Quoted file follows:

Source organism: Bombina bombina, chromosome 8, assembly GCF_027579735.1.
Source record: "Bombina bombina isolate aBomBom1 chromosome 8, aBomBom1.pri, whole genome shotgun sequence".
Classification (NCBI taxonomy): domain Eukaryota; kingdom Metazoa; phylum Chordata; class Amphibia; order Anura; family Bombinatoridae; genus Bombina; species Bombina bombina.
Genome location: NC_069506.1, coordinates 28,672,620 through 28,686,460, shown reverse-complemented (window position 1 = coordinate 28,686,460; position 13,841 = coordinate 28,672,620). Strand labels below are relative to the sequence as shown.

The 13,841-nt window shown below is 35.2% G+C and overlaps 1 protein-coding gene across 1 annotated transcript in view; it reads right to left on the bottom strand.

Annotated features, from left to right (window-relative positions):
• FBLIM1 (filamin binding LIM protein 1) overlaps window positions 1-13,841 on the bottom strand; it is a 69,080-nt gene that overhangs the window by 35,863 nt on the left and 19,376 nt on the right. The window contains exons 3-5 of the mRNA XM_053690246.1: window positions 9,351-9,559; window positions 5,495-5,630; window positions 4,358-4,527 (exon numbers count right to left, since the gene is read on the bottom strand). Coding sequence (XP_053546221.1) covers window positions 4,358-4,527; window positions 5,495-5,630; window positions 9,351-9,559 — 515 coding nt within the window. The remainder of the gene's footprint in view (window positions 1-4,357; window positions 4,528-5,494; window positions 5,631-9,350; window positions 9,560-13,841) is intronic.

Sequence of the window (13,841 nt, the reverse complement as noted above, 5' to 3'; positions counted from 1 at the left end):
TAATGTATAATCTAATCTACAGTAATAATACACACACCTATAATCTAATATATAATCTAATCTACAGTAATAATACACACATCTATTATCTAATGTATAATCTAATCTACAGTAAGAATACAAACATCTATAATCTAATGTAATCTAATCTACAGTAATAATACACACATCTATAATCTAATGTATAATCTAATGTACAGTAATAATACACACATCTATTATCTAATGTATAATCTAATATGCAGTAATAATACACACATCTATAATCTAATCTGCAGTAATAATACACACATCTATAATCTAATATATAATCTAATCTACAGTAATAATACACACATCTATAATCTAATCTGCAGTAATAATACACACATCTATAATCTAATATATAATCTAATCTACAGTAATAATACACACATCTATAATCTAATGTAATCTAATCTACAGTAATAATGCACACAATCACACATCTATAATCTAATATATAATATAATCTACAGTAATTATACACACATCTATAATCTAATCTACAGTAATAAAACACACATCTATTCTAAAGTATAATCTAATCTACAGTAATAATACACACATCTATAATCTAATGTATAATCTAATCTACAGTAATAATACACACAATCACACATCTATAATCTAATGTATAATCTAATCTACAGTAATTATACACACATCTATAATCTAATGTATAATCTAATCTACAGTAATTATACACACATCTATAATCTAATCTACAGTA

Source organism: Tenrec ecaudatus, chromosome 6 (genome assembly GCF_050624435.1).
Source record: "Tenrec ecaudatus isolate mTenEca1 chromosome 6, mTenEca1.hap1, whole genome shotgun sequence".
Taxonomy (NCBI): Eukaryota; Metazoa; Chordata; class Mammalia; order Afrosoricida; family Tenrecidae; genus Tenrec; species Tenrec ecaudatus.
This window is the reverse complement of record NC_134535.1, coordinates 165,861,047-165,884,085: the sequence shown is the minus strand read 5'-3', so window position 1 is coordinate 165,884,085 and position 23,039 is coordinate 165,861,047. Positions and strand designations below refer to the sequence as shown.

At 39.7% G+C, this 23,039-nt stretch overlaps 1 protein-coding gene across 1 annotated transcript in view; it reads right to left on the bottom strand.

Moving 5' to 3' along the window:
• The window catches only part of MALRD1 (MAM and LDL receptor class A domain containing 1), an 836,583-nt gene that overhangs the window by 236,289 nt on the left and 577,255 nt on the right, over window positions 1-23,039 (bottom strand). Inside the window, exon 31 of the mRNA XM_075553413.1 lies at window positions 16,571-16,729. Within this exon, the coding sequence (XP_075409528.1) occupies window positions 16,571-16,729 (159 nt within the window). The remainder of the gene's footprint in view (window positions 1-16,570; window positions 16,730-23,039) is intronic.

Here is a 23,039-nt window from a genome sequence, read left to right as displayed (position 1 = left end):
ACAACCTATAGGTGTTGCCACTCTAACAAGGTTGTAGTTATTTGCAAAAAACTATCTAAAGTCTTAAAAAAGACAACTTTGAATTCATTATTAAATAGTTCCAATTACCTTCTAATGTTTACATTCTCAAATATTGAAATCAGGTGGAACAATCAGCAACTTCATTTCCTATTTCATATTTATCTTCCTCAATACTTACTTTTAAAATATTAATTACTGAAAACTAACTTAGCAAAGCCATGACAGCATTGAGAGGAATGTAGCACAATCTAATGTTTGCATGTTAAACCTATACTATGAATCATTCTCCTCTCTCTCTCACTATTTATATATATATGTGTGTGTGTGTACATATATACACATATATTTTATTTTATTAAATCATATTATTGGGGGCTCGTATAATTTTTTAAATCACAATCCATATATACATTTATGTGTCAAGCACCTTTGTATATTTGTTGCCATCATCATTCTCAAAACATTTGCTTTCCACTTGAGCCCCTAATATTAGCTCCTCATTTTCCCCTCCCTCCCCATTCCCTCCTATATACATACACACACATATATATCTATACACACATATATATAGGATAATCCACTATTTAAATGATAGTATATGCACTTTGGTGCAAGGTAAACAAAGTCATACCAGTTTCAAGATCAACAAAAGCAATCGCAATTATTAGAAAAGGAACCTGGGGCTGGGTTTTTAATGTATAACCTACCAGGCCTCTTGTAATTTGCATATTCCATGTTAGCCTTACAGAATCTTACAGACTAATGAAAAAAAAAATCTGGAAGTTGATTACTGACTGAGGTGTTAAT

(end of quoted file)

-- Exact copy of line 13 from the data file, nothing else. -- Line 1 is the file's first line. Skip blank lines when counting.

This window is the reverse complement of record NC_134535.1, coordinates 165,861,047-165,884,085: the sequence shown is the minus strand read 5'-3', so window position 1 is coordinate 165,884,085 and position 23,039 is coordinate 165,861,047. Positions and strand designations below refer to the sequence as shown.